William Allen White was born in Emporia, Kansas, on 10th February, 1868. After graduating from the Kansas State University he became a journalist. He worked for various newspapers in Kansas before purchasing the Emporia Gazette in 1895. White edited this small-town newspaper for the next forty-nine years.
A staunch Republican, White gave his support to William McKinley (1897-1901), Theodore Roosevelt (1901-1909) and William Taft (1909-1913). However, White, switched his support to Roosevelt and the Progressive Party in the last presidential election before the First World War. During the war he backed Woodrow Wilson and his policy of internationalism.
White returned to the Republicans after the war and campaigned for Herbert Hoover against Franklin D. Roosevelt. However, he did support most of Roosevelt's New Deal legislation. White was an opponent of racial intolerance and played an important role in limiting the influence of the Ku Klux Klan in Kansas. White published several books, including an account of leading politicians, Masks in a Pageant (1928) and biography of Calvin Coolidge, entitled, A Puritan in Babylon (1933).
White was a supporter of intervention in the Second World War and in May 1940 he established the Committee to Defend America by Aiding the Allies. White gave an interview to the Chicago Daily News where he argued: "Here is a life and death struggle for every principle we cherish in America: For freedom of speech, of religion, of the ballot and of every freedom that upholds the dignity of the human spirit... Here all the rights that common man has fought for during a thousand years are menaced... The time has come when we must throw into the scales the entire moral and economic weight of the United States on the side of the free peoples of Western Europe who are fighting the battle for a civilized way of life." It was not long before White's organization had 300 chapters nationwide.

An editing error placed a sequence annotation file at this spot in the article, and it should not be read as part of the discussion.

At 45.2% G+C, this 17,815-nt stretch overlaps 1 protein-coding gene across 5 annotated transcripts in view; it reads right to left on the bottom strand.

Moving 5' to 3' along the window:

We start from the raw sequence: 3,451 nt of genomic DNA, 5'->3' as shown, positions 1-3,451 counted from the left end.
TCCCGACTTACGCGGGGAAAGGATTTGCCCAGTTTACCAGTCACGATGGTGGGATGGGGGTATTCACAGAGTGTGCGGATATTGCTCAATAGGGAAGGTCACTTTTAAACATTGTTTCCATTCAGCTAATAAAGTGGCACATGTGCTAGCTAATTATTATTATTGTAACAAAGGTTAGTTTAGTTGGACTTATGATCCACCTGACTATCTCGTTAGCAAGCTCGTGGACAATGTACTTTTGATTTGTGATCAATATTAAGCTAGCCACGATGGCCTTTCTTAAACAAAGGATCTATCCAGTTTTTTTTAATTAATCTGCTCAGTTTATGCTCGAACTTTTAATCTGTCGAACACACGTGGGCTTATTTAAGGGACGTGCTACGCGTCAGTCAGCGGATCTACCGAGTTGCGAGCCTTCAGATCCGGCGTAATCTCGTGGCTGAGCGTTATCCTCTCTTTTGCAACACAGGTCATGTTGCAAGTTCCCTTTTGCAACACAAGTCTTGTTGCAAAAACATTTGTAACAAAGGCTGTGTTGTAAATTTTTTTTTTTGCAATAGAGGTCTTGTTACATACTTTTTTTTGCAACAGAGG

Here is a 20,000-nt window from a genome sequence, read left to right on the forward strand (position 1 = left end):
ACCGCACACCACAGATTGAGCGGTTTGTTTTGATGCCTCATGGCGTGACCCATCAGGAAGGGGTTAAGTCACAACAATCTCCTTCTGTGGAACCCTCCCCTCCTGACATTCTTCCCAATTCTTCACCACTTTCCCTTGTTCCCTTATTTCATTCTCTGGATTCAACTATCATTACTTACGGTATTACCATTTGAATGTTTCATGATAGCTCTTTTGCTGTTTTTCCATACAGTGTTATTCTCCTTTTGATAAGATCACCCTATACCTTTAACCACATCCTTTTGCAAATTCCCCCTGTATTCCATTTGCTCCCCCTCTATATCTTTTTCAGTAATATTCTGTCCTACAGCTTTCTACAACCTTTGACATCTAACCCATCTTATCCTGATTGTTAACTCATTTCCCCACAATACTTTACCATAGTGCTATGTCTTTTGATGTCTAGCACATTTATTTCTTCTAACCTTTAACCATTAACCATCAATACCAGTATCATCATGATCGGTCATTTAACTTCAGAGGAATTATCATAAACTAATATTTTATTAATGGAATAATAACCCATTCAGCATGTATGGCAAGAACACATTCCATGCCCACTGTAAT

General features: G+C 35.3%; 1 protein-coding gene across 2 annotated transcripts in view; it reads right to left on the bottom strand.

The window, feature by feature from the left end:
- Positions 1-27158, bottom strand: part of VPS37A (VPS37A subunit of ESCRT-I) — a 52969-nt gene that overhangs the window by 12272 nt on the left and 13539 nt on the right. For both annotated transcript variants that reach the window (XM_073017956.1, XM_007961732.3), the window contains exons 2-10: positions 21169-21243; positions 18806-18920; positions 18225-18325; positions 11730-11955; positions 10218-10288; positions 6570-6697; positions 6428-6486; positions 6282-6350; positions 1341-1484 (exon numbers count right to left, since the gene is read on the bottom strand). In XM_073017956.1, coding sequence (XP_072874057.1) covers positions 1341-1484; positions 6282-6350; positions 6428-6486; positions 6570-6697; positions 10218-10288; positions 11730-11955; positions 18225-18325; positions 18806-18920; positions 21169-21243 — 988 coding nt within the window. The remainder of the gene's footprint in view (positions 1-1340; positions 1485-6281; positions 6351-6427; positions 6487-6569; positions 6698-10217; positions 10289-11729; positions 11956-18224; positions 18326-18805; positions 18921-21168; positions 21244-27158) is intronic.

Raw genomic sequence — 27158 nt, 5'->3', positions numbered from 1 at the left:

Other members of the CDAAA included Clark M. Eichelberger (National Director), Adlai Stevenson, John J. Pershing, Claude Pepper and Philip Dunne. Members of the CDAAA argued that by advocating American military materiel support of Britain was the best way to keep the United States out of the war in Europe. The CDAAA disagreed strongly with the America First Committee, the main pressure group supporting complete neutrality and non-intervention in the war.
The main concern of the CDAAA was to “Aid the Allies.” However, they also adopted several concrete goals: the sale of destroyers to Great Britain; the release by the U.S. government of Flying Fortresses, pursuit planes, and mosquito boats to Great Britain; the use of convoys to safely escort Allied supplies; and the revision of the 1935 Neutrality Act to arm U.S. ships for defense against Axis attacks.
The Committee to Defend America by Aiding the Allies played an important role in the passing of the Lend-Lease Act on 11th March, 1941. The legislation gave President Franklin D. Roosevelt the powers to sell, transfer, exchange, lend equipment to any country to help it defend itself against the Axis powers. A sum of $50 billion was appropriated by Congress for Lend-Lease. The money went to 38 different countries with Britain receiving over $31 billion.
The CDAAA refused to support military intervention in the war. William Stephenson as the head of the British Security Coordination (BSC), found this frustrating and he encouraged William Donovan and Allen W. Dulles, with the support of BSC agent, Sydney Morrell, to establish the pro-intervention Fight for Freedom (FFF) group in April 1941.